This film shines a light on institutionalized racism that still runs rampant in our society. There is a telling scene when Stevenson arrives at the prison to interview McMillian and the guard tells him to strip. Then he tells Stevenson to bend over and spread ‘em and, when Stevenson looks alarmed, the guard smirks and says “Just kidding.” Why did the guard do that?  Because he could.  Sickening but true.

Jordan and Foxx are both superb in this.  No flashy mannerisms, no over-the-top dramatic speeches, just real life played out on the screen. It's the still moments and facial reactions that show what great actors these two are. Their best work yet. Brie Larson was in this too, but with little to do and overshadowed by Jordan and Foxx, you will hardly remember she was there.

Adapted by Destin Daniel Cretton and Andrew Lanham and directed by Cretton, the film takes place in the 1980’s, but sadly we are still living in a society that assumes black men are guilty and white men feel justified to chase after them and kill them in the streets (does Ahmaud Arbery ring a bell)?

This is yet another film that made me mad as hell.  And it was supposed to.  It's an important film, but, this is not only an important film, it’s a very, very good one with powerful performances by both Jordan and Foxx. It just makes me sad to think that the people who need to see this film probably won’t.

Rosy the Reviewer says…. not just another courtroom drama, it's a must see that will give you something else to think about besides Covid-19!
(Available on DVD from Netflix or for rent on Amazon Prime)




Black Christmas (2019)



And now for something completely different.  Some fun escapism to take your mind off your troubles. Yet another horror film about sorority girls being stalked -- but it has some depth!

Written by Sophia Takal and April Wolfe and directed by Takal, this is another offering from that horror powerhouse Blumhouse Productions, and as I have said in previous reviews, there is good Bluehouse like “The Invisible Man” and bad Blumhouse like “Fantasy Island.”  Then there is campy Blumhouse like “Happy Death Day,” with the familiar horror trope of sorority girls being terrorized. This one is also about sorority girls being terrorized but it has a feminist bent that adds some political depth to the film and is ultimately very satisfying, especially if you are a woman.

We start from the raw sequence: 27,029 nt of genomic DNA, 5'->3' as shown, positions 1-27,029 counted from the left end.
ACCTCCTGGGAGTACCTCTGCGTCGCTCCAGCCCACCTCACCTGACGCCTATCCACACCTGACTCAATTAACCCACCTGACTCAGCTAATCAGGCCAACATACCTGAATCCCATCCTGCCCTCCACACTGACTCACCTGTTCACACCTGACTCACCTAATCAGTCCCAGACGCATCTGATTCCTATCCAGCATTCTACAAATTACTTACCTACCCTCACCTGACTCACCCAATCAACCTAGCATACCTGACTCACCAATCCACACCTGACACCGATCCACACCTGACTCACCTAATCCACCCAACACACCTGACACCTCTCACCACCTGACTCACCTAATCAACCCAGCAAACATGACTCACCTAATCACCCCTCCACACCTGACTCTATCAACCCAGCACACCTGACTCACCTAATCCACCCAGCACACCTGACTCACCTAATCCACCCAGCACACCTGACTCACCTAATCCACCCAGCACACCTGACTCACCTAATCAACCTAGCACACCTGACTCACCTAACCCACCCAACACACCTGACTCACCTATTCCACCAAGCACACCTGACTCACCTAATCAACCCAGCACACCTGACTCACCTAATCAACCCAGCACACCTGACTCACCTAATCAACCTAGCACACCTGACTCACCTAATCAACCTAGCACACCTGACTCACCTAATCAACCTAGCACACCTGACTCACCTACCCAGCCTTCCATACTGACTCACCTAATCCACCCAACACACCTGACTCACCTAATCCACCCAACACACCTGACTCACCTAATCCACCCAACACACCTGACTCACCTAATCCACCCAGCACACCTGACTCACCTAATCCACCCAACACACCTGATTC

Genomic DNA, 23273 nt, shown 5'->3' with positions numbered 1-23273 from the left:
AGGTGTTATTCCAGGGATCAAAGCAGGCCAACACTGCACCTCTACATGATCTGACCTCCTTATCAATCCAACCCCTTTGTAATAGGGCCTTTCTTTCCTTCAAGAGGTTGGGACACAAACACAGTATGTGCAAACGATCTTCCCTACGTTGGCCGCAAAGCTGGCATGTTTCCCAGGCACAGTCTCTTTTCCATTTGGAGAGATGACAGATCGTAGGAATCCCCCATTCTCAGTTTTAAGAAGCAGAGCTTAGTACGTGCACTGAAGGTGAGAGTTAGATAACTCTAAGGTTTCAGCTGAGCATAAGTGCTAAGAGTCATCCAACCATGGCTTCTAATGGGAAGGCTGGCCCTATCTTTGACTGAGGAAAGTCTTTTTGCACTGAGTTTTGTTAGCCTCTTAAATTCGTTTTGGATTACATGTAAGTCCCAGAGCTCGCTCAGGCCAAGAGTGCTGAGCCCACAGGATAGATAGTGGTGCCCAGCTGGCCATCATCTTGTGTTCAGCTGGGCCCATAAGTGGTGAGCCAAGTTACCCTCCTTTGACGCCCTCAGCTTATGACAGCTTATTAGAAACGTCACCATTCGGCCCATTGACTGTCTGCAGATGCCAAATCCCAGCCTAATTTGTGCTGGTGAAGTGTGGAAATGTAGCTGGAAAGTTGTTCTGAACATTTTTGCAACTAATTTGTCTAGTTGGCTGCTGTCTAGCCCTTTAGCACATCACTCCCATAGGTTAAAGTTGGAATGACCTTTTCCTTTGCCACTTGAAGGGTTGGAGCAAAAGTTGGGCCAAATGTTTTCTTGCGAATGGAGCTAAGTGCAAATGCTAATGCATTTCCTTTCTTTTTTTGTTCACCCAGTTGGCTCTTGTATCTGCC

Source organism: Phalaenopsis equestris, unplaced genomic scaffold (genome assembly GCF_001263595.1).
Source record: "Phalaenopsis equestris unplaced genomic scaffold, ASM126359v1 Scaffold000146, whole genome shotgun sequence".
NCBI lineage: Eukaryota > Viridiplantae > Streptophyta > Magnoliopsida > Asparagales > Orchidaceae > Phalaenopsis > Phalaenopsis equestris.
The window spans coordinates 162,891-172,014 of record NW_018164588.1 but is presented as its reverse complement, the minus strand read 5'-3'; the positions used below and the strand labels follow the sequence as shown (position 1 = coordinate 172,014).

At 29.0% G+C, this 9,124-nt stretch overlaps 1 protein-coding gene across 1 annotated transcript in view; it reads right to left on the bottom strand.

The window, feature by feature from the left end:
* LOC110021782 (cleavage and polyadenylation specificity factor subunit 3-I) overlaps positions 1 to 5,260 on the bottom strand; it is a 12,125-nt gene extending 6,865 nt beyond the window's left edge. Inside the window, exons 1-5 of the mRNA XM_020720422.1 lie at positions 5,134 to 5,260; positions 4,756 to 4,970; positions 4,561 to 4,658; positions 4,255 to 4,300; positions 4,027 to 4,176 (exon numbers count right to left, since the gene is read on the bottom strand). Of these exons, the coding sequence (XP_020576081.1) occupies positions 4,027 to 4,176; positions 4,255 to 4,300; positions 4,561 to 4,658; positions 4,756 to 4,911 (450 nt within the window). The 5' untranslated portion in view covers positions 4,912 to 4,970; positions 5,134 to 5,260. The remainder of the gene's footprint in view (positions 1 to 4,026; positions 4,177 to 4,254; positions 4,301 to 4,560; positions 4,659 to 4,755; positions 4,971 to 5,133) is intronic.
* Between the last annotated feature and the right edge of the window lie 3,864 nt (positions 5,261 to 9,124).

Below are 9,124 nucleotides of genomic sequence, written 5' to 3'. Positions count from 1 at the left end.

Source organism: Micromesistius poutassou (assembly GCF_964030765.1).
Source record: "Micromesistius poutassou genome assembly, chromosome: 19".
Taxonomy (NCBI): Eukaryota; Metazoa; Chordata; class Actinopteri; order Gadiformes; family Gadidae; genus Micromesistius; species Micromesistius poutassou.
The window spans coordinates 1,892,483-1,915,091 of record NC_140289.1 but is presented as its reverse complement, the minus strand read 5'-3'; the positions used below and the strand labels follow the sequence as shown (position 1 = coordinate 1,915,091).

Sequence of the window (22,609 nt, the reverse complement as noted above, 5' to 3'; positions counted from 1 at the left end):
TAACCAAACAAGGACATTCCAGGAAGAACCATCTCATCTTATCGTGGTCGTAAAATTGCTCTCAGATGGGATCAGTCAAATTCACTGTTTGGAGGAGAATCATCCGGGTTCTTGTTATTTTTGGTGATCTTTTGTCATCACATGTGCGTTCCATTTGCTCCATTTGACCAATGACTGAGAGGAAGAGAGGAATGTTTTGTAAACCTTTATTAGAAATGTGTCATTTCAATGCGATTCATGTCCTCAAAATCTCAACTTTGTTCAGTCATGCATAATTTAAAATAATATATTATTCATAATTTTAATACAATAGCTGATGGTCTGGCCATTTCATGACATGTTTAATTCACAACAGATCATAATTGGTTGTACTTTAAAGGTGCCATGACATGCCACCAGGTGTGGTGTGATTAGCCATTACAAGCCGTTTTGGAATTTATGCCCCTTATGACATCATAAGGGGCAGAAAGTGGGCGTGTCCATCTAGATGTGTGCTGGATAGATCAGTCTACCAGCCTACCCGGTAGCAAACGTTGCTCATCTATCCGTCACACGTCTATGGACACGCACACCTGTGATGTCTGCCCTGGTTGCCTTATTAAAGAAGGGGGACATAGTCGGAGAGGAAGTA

It's Christmas, and Riley (Imogen Poots) and a few of her fellow sorority sisters at Hawthorne College are staying on campus to throw an "Orphans Party" and keep each other company.  But when a couple of the sisters turn up missing, the women realize they are being stalked by a stranger or strangers in what turns out to be a campus conspiracy against women. If you are a good little compliant woman, you live.  If you are one of those damned feminists, you die!

But of course our heroine and her sorority sisters aren’t going to take this lying down. Riley had been sexually assaulted in the past, so to help her deal with the trauma, she became active on campus and organized to make sure that didn't happen to any other women, so let's just say that the stalker or stalkers have messed with the wrong sisters!

Poots, of the unfortunate name (though I give her credit for keeping it) is an underrated British actress who I have enjoyed ever since seeing her in "Green Room" and "Frank and Lola," all the way back in 2015. It seems like she has been around forever. Sadly, huge stardom has escaped her, but just considering the fact that she is 30 and can pull off playing a college girl says something about her skills.

This is a remake of sorts (the title "Black Christmas" has been used before), but this one hits a new high as a horror film, so I am going to give it a break (because you know I hate remakes).  It's not just a horror film but a political and feminist film that embraces sisterhood and puts men in their place!  If only we could!

Rosy the Reviewer says…maybe a little pretend horror can take your mind off the real horror that is a worldwide pandemic.